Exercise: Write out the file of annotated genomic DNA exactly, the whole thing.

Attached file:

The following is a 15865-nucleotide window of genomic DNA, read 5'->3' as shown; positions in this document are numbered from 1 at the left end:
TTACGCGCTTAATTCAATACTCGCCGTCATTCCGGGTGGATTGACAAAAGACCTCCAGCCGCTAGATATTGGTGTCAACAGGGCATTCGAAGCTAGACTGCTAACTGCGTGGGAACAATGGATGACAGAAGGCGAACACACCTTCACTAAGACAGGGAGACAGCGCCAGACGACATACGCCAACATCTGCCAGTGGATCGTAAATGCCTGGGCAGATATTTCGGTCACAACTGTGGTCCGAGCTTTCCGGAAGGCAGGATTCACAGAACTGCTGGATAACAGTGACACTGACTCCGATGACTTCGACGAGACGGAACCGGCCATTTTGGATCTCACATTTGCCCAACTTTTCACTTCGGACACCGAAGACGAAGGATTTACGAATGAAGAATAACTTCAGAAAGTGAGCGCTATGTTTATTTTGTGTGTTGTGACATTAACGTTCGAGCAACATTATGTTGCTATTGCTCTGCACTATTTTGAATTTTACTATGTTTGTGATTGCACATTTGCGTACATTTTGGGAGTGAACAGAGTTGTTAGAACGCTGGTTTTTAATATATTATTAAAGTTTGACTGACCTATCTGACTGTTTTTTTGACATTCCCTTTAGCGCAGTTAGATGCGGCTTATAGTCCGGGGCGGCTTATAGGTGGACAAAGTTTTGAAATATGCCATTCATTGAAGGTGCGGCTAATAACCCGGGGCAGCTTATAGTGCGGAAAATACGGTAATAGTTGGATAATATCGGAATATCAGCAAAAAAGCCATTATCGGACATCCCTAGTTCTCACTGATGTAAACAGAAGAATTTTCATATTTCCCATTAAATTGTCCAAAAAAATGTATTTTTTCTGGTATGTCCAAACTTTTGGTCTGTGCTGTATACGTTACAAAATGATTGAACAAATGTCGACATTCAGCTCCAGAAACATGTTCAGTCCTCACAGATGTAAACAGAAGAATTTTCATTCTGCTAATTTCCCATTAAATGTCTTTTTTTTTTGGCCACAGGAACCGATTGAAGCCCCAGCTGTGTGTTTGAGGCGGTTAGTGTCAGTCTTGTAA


The following is a 15865-nucleotide window of genomic DNA, read 5'->3' as shown; positions in this document are numbered from 1 at the left end:
TTACGCGCTTAATTCAATACTCGCCGTCATTCCGGGTGGATTGACAAAAGACCTCCAGCCGCTAGATATTGGTGTCAACAGGGCATTCGAAGCTAGACTGCTAACTGCGTGGGAACAATGGATGACAGAAGGCGAACACACCTTCACTAAGACAGGGAGACAGCGCCAGACGACATACGCCAACATCTGCCAGTGGATCGTAAATGCCTGGGCAGATATTTCGGTCACAACTGTGGTCCGAGCTTTCCGGAAGGCAGGATTCACAGAACTGCTGGATAACAGTGACACTGACTCCGATGACTTCGACGAGACGGAACCGGCCATTTTGGATCTCACATTTGCCCAACTTTTCACTTCGGACACCGAAGACGAAGGATTTACGAATGAAGAATAACTTCAGAAAGTGAGCGCTATGTTTATTTTGTGTGTTGTGACATTAACGTTCGAGCAACATTATGTTGCTATTGCTCTGCACTATTTTGAATTTTACTATGTTTGTGATTGCACATTTGCGTACATTTTGGGAGTGAACAGAGTTGTTAGAACGCTGGTTTTTAATATATTATTAAAGTTTGACTGACCTATCTGACTGTTTTTTTGACATTCCCTTTAGCGCAGTTAGATGCGGCTTATAGTCCGGGGCGGCTTATAGGTGGACAAAGTTTTGAAATATGCCATTCATTGAAGGTGCGGCTAATAACCCGGGGCAGCTTATAGTGCGGAAAATACGGTAATAGTTGGATAATATCGGAATATCAGCAAAAAAGCCATTATCGGACATCCCTAGTTCTCACTGATGTAAACAGAAGAATTTTCATATTTCCCATTAAATTGTCCAAAAAAATGTATTTTTTCTGGTATGTCCAAACTTTTGGTCTGTGCTGTATACGTTACAAAATGATTGAACAAATGTCGACATTCAGCTCCAGAAACATGTTCAGTCCTCACAGATGTAAACAGAAGAATTTTCATTCTGCTAATTTCCCATTAAATGTCTTTTTTTTTTGGCCACAGGAACCGATTGAAGCCCCAGCTGTGTGTTTGAGGCGGTTAGTGTCAGTCTTGTAA